Stomach ulcers were long seen as the bane of the stressed, stewing in their own digestive juices. In the 1980s, it was discovered that Helicobacter pylori, a bacterium that can live in the mucus that lines the stomach wall, was invariably present in ulcerated stomachs. Cue a new, antibiotic-based cure for ulcers and a Nobel prize in 2005 for the two investigators who did most to make it possible. The finding that the same bug increases the risk of stomach cancer confirmed its reputation as a pathogen, and “the only good H. pylori is a dead one” became conventional wisdom.
But not for long. Martin Blaser, originally an infectious disease specialist, has examined the relationship between this organism and its human hosts in detail, and concludes that it is more complicated. Sometimes it causes harm, but its presence may also be part of normal human development. Lose it, and you may escape ulcers but are more likely to suffer heartburn and asthma.
And lose it millions of us have, not by intent but because of the wider use of antibiotics. Blaser’s work suggests that most people born in the US in the early 20th century harboured the organism, but only 6 per cent of children born after 1995 have it.
The finding takes on wider significance, he argues, as we ponder the effects of the complete human microbiota – the trillions of microbes on our bodies and in our guts that advances in DNA technology show to be far more diverse than we suspected. Their cells may outnumber our own tenfold, but their genes by two orders of magnitude more.
We co-evolved with these fellow travellers, and they are important in digestion and, in ways we are just beginning to unravel, in regulating the development and reactions of our immune systems. Assaulting them repeatedly with antibiotics, as routine medical practice tends to do, depletes them, and lays us open to unforeseen consequences. Those consequences, Blaser suggests, include a raft of chronic conditions that are on the rise – including obesity, food allergies, asthma and maybe even autism.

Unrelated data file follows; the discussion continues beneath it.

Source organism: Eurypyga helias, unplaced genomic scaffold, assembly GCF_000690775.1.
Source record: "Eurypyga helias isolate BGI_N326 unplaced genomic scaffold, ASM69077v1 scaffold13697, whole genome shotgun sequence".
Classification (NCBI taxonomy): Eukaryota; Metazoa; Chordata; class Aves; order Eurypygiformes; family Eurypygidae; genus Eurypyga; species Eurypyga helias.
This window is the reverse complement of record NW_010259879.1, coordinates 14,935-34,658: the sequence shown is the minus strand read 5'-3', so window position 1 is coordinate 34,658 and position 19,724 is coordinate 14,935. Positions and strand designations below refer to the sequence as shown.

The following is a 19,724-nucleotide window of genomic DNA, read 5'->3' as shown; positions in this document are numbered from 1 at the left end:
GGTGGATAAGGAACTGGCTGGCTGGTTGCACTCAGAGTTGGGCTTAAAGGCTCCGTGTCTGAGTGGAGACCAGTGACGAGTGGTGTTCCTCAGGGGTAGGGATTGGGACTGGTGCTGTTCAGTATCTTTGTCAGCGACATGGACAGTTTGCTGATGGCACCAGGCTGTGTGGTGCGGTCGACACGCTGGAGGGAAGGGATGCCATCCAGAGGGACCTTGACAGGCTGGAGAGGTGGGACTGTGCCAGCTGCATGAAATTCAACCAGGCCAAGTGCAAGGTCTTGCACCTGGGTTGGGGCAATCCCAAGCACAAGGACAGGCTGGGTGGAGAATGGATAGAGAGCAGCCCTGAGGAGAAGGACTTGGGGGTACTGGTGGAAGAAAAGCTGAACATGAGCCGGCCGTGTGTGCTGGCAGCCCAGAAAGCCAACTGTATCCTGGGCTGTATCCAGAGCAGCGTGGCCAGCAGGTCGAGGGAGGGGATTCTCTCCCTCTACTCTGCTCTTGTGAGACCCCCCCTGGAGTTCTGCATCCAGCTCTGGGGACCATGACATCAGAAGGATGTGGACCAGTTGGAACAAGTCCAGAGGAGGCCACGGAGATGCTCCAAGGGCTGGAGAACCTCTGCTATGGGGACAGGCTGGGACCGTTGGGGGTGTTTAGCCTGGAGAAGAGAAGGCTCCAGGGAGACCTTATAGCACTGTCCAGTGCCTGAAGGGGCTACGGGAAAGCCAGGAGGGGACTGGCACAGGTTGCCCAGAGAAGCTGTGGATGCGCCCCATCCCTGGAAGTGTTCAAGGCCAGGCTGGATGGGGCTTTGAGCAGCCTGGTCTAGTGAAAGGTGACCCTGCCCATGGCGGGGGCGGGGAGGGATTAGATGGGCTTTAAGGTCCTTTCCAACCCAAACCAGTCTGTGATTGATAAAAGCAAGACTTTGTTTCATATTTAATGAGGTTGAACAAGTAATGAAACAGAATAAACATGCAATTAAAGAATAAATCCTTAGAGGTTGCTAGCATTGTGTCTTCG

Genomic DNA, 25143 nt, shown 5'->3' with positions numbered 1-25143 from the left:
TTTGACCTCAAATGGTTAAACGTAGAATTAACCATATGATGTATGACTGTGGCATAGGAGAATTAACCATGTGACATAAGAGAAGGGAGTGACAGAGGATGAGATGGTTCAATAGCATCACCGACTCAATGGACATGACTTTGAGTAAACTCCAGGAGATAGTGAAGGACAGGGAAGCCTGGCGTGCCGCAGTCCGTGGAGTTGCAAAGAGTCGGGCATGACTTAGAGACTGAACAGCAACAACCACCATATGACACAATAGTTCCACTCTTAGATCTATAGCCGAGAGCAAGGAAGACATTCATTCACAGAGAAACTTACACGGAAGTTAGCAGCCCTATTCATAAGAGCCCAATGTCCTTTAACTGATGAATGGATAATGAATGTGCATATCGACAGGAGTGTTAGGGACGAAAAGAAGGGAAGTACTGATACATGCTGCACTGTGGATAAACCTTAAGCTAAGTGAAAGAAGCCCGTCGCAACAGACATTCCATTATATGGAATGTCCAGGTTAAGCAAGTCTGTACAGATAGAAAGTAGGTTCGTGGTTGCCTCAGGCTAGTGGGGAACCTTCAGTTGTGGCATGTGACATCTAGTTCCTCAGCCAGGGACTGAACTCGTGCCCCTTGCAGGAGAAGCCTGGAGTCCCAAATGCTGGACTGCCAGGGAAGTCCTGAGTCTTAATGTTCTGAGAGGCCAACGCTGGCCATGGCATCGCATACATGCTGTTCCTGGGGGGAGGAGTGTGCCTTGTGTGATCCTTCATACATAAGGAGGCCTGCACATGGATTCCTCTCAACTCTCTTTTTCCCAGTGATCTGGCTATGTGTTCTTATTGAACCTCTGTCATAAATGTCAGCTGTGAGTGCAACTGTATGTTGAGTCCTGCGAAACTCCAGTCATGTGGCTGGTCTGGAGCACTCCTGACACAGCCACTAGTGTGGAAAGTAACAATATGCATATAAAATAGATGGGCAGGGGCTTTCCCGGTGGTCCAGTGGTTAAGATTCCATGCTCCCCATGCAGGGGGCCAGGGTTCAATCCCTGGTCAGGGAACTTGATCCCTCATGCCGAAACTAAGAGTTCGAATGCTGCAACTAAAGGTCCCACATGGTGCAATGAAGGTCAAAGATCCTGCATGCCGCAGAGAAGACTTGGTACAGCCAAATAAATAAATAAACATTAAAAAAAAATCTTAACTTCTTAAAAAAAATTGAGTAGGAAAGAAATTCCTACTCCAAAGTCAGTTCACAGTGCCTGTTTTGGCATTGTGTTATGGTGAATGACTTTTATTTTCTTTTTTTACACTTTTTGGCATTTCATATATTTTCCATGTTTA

The links between those problems and changes in the microbial communities people have carried with them throughout history certainly bear investigation. Blaser details experiments that have begun to show some of the mechanisms that may be in play, most of them turning on the balance between inflammatory and anti-inflammatory signals in the lower portion of the gut, perhaps the densest and most complex ecosystem on the planet.
Some links remain speculative, and Blaser is clear when that’s the case. He is also cogent on his main subtheme, the overuse of antibiotics, even though his suggestions about “extinction of the microbiome” in recent interviews are overblown. There is a lot more of the story of the modern microbiota to come out, but it is already clear that it provides new reasons why overprescribing antibiotics is unwise. Feeding subclinical doses to livestock because it makes them gain weight faster is simply crazy, not least because it promotes resistance to the drugs. It is already banned in the European Union, and since Blaser finished writing this book the US has taken the first real steps to eliminate its use. Now to get to work on the doctors.
Missing Microbes: How Killing Bacteria Creates Modern Plagues
By Martin Blaser
Oneworld, 320pp, £9.09
Published 19 June 2014